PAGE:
A variant in a gene called HMGA2 is associated with differences in adult and childhood height in the general population, reports a study to be published online in Nature Genetics. This is the first such common variant to be reproducibly associated with human stature, and likely heralds a new wave of studies associating genetic variation with non-disease-related complex traits in humans.
Studies of twins have shown that up to 90% of the normal variation in human height is due to genetic variation, with such variants likely to be distributed among a large number of genes. A large consortium of investigators led by Timothy Frayling, Joel Hirschhorn, and Mark McCarthy carried out a genome-wide association study of nearly 5,000 individuals, and found two variants very close to HMGA2 to be associated with variation in height. A follow-up study of more then 19,000 individuals confirmed the association.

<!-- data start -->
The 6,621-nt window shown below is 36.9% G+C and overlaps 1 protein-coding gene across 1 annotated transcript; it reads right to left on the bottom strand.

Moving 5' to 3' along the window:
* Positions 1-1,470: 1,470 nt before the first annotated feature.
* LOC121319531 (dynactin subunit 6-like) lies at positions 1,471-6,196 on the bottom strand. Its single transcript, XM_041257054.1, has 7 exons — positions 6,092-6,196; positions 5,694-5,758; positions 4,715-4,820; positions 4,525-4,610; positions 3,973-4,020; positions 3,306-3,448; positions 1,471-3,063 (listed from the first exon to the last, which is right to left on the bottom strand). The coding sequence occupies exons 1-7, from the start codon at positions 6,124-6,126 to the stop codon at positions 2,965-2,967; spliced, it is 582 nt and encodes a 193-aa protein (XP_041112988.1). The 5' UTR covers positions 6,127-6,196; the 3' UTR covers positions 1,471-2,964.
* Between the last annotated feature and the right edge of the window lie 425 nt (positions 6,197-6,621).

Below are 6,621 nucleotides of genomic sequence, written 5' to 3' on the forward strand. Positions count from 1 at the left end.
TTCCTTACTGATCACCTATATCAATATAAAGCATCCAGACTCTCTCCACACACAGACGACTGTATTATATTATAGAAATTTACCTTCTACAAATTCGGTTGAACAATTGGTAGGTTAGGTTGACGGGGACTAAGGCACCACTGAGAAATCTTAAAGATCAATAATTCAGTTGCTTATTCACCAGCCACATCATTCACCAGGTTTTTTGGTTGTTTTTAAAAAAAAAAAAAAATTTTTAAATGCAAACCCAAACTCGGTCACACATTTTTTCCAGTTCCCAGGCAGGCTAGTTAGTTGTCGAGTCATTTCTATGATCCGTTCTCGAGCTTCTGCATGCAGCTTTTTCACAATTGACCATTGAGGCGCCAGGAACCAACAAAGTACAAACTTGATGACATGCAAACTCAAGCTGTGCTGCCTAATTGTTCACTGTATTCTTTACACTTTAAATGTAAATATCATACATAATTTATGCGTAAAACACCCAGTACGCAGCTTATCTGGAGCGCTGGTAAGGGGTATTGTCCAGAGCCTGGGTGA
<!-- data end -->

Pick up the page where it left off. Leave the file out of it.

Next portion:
HMGA2 is an excellent candidate to be associated with height, as rare, severe mutations in the gene cause dramatic alterations of body size in mice and humans. Although the effect of these common HMGA2 variants is small-- explaining approximately 0.3% of population variation in height, or approximately 0.4 cm increased height per copy in an individual-- the success of the study suggests that additional genes will soon be associated with height and other visible traits in humans.
Timothy Frayling (Peninsula Medical School, Exeter, UK)
Abstract available online.
(C) Nature Genetics press release.
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